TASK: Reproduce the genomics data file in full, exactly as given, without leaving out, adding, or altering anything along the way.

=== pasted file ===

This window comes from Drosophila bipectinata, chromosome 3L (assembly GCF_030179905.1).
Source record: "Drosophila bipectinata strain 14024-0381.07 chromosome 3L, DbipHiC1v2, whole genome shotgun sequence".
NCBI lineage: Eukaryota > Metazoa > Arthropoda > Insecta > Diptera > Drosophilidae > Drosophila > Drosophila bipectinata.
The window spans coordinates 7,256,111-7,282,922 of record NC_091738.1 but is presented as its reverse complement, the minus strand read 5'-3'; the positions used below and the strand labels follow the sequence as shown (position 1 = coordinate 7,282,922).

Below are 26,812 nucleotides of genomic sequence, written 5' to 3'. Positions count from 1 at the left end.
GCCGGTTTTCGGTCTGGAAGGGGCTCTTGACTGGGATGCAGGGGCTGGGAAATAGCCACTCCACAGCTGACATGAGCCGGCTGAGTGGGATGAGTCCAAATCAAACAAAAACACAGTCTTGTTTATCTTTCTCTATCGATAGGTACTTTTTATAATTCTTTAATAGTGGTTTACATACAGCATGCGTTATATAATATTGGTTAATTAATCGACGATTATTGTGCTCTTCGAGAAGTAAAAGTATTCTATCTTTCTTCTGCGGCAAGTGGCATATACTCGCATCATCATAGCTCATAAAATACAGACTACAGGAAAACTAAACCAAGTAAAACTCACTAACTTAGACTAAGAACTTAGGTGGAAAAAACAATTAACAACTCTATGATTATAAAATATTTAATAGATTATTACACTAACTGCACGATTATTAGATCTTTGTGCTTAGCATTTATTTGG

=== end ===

This window comes from Drosophila bipectinata, chromosome 3L (assembly GCF_030179905.1).
Source record: "Drosophila bipectinata strain 14024-0381.07 chromosome 3L, DbipHiC1v2, whole genome shotgun sequence".
NCBI lineage: Eukaryota > Metazoa > Arthropoda > Insecta > Diptera > Drosophilidae > Drosophila > Drosophila bipectinata.
The window spans coordinates 7,256,111-7,282,922 of record NC_091738.1 but is presented as its reverse complement, the minus strand read 5'-3'; the positions used below and the strand labels follow the sequence as shown (position 1 = coordinate 7,282,922).

Below are 26,812 nucleotides of genomic sequence, written 5' to 3'. Positions count from 1 at the left end.
GCCGGTTTTCGGTCTGGAAGGGGCTCTTGACTGGGATGCAGGGGCTGGGAAATAGCCACTCCACAGCTGACATGAGCCGGCTGAGTGGGATGAGTCCAAATCAAACAAAAACACAGTCTTGTTTATCTTTCTCTATCGATAGGTACTTTTTATAATTCTTTAATAGTGGTTTACATACAGCATGCGTTATATAATATTGGTTAATTAATCGACGATTATTGTGCTCTTCGAGAAGTAAAAGTATTCTATCTTTCTTCTGCGGCAAGTGGCATATACTCGCATCATCATAGCTCATAAAATACAGACTACAGGAAAACTAAACCAAGTAAAACTCACTAACTTAGACTAAGAACTTAGGTGGAAAAAACAATTAACAACTCTATGATTATAAAATATTTAATAGATTATTACACTAACTGCACGATTATTAGATCTTTGTGCTTAGCATTTATTTGG